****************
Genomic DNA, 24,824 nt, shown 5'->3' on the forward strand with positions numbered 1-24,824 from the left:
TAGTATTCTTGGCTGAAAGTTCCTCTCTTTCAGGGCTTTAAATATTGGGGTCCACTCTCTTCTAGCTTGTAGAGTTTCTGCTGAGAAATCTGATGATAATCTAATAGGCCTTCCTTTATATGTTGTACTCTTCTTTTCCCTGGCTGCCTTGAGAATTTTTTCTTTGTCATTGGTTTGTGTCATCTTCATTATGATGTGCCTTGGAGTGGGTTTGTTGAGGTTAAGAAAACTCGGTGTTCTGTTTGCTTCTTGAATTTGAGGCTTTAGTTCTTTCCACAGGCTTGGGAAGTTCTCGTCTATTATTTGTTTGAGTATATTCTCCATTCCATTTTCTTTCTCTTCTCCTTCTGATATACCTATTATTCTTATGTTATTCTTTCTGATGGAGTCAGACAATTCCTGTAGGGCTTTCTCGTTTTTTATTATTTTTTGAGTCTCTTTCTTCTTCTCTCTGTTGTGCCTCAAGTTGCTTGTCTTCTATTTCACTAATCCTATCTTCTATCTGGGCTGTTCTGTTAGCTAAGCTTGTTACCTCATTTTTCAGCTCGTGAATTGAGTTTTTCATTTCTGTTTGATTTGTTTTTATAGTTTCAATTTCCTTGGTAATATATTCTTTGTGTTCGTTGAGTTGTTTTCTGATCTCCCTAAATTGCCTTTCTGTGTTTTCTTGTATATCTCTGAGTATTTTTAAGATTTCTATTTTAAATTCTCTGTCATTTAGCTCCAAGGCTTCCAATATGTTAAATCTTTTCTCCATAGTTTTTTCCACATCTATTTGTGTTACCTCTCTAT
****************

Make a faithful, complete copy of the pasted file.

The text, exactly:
Genomic DNA, 24,824 nt, shown 5'->3' on the forward strand with positions numbered 1-24,824 from the left:
TAGTATTCTTGGCTGAAAGTTCCTCTCTTTCAGGGCTTTAAATATTGGGGTCCACTCTCTTCTAGCTTGTAGAGTTTCTGCTGAGAAATCTGATGATAATCTAATAGGCCTTCCTTTATATGTTGTACTCTTCTTTTCCCTGGCTGCCTTGAGAATTTTTTCTTTGTCATTGGTTTGTGTCATCTTCATTATGATGTGCCTTGGAGTGGGTTTGTTGAGGTTAAGAAAACTCGGTGTTCTGTTTGCTTCTTGAATTTGAGGCTTTAGTTCTTTCCACAGGCTTGGGAAGTTCTCGTCTATTATTTGTTTGAGTATATTCTCCATTCCATTTTCTTTCTCTTCTCCTTCTGATATACCTATTATTCTTATGTTATTCTTTCTGATGGAGTCAGACAATTCCTGTAGGGCTTTCTCGTTTTTTATTATTTTTTGAGTCTCTTTCTTCTTCTCTCTGTTGTGCCTCAAGTTGCTTGTCTTCTATTTCACTAATCCTATCTTCTATCTGGGCTGTTCTGTTAGCTAAGCTTGTTACCTCATTTTTCAGCTCGTGAATTGAGTTTTTCATTTCTGTTTGATTTGTTTTTATAGTTTCAATTTCCTTGGTAATATATTCTTTGTGTTCGTTGAGTTGTTTTCTGATCTCCCTAAATTGCCTTTCTGTGTTTTCTTGTATATCTCTGAGTATTTTTAAGATTTCTATTTTAAATTCTCTGTCATTTAGCTCCAAGGCTTCCAATATGTTAAATCTTTTCTCCATAGTTTTTTCCACATCTATTTGTGTTACCTCTCTAT